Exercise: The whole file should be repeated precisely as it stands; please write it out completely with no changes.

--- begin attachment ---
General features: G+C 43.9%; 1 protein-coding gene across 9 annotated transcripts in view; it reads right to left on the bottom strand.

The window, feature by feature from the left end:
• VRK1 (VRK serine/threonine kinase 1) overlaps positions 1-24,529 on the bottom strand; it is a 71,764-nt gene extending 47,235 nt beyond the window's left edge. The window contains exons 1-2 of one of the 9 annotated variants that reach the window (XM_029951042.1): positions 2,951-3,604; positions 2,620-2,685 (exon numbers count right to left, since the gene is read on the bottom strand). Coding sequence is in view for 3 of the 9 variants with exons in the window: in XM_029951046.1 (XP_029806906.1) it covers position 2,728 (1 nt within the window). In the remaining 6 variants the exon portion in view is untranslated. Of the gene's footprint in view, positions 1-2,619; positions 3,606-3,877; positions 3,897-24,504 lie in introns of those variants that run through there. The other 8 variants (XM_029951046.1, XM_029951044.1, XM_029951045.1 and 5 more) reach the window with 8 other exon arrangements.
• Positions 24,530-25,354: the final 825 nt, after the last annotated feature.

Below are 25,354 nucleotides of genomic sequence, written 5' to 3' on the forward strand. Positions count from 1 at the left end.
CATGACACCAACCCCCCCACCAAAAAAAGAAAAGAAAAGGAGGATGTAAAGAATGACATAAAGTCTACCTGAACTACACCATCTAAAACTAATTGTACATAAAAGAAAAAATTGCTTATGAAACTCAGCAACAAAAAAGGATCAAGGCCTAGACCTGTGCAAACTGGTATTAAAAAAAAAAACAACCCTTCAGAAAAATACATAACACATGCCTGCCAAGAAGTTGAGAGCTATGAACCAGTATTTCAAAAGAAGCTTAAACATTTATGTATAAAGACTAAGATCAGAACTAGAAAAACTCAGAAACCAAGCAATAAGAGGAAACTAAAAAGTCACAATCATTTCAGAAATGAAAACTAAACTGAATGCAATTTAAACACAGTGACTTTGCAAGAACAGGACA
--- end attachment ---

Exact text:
General features: G+C 43.9%; 1 protein-coding gene across 9 annotated transcripts in view; it reads right to left on the bottom strand.

The window, feature by feature from the left end:
• VRK1 (VRK serine/threonine kinase 1) overlaps positions 1-24,529 on the bottom strand; it is a 71,764-nt gene extending 47,235 nt beyond the window's left edge. The window contains exons 1-2 of one of the 9 annotated variants that reach the window (XM_029951042.1): positions 2,951-3,604; positions 2,620-2,685 (exon numbers count right to left, since the gene is read on the bottom strand). Coding sequence is in view for 3 of the 9 variants with exons in the window: in XM_029951046.1 (XP_029806906.1) it covers position 2,728 (1 nt within the window). In the remaining 6 variants the exon portion in view is untranslated. Of the gene's footprint in view, positions 1-2,619; positions 3,606-3,877; positions 3,897-24,504 lie in introns of those variants that run through there. The other 8 variants (XM_029951046.1, XM_029951044.1, XM_029951045.1 and 5 more) reach the window with 8 other exon arrangements.
• Positions 24,530-25,354: the final 825 nt, after the last annotated feature.

Below are 25,354 nucleotides of genomic sequence, written 5' to 3' on the forward strand. Positions count from 1 at the left end.
CATGACACCAACCCCCCCACCAAAAAAAGAAAAGAAAAGGAGGATGTAAAGAATGACATAAAGTCTACCTGAACTACACCATCTAAAACTAATTGTACATAAAAGAAAAAATTGCTTATGAAACTCAGCAACAAAAAAGGATCAAGGCCTAGACCTGTGCAAACTGGTATTAAAAAAAAAAACAACCCTTCAGAAAAATACATAACACATGCCTGCCAAGAAGTTGAGAGCTATGAACCAGTATTTCAAAAGAAGCTTAAACATTTATGTATAAAGACTAAGATCAGAACTAGAAAAACTCAGAAACCAAGCAATAAGAGGAAACTAAAAAGTCACAATCATTTCAGAAATGAAAACTAAACTGAATGCAATTTAAACACAGTGACTTTGCAAGAACAGGACA